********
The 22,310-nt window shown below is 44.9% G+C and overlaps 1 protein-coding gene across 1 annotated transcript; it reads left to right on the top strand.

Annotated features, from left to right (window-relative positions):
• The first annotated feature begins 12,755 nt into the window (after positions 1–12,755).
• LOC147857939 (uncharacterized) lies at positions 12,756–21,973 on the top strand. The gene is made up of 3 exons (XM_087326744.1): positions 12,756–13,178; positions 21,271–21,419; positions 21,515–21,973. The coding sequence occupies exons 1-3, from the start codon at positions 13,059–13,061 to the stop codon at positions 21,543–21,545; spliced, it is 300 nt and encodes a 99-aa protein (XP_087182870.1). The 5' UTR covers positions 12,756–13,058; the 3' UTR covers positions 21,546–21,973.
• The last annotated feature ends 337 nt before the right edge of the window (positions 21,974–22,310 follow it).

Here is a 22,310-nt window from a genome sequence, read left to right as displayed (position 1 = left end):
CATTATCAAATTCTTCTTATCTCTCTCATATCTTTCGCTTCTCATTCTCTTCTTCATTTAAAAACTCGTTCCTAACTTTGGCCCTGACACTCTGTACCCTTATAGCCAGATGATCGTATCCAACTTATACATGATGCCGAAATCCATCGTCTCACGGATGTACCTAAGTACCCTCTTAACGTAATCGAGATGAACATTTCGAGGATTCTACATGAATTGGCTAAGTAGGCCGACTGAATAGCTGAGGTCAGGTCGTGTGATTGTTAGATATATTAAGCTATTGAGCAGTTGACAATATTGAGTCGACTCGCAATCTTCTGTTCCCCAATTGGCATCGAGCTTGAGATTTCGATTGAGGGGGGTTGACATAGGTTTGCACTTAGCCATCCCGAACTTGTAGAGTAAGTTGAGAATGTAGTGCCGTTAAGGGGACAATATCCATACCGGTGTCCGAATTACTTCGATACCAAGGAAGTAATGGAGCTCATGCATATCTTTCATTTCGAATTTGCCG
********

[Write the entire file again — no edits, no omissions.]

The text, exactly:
The 22,310-nt window shown below is 44.9% G+C and overlaps 1 protein-coding gene across 1 annotated transcript; it reads left to right on the top strand.

Annotated features, from left to right (window-relative positions):
• The first annotated feature begins 12,755 nt into the window (after positions 1–12,755).
• LOC147857939 (uncharacterized) lies at positions 12,756–21,973 on the top strand. The gene is made up of 3 exons (XM_087326744.1): positions 12,756–13,178; positions 21,271–21,419; positions 21,515–21,973. The coding sequence occupies exons 1-3, from the start codon at positions 13,059–13,061 to the stop codon at positions 21,543–21,545; spliced, it is 300 nt and encodes a 99-aa protein (XP_087182870.1). The 5' UTR covers positions 12,756–13,058; the 3' UTR covers positions 21,546–21,973.
• The last annotated feature ends 337 nt before the right edge of the window (positions 21,974–22,310 follow it).

Here is a 22,310-nt window from a genome sequence, read left to right as displayed (position 1 = left end):
CATTATCAAATTCTTCTTATCTCTCTCATATCTTTCGCTTCTCATTCTCTTCTTCATTTAAAAACTCGTTCCTAACTTTGGCCCTGACACTCTGTACCCTTATAGCCAGATGATCGTATCCAACTTATACATGATGCCGAAATCCATCGTCTCACGGATGTACCTAAGTACCCTCTTAACGTAATCGAGATGAACATTTCGAGGATTCTACATGAATTGGCTAAGTAGGCCGACTGAATAGCTGAGGTCAGGTCGTGTGATTGTTAGATATATTAAGCTATTGAGCAGTTGACAATATTGAGTCGACTCGCAATCTTCTGTTCCCCAATTGGCATCGAGCTTGAGATTTCGATTGAGGGGGGTTGACATAGGTTTGCACTTAGCCATCCCGAACTTGTAGAGTAAGTTGAGAATGTAGTGCCGTTAAGGGGACAATATCCATACCGGTGTCCGAATTACTTCGATACCAAGGAAGTAATGGAGCTCATGCATATCTTTCATTTCGAATTTGCCG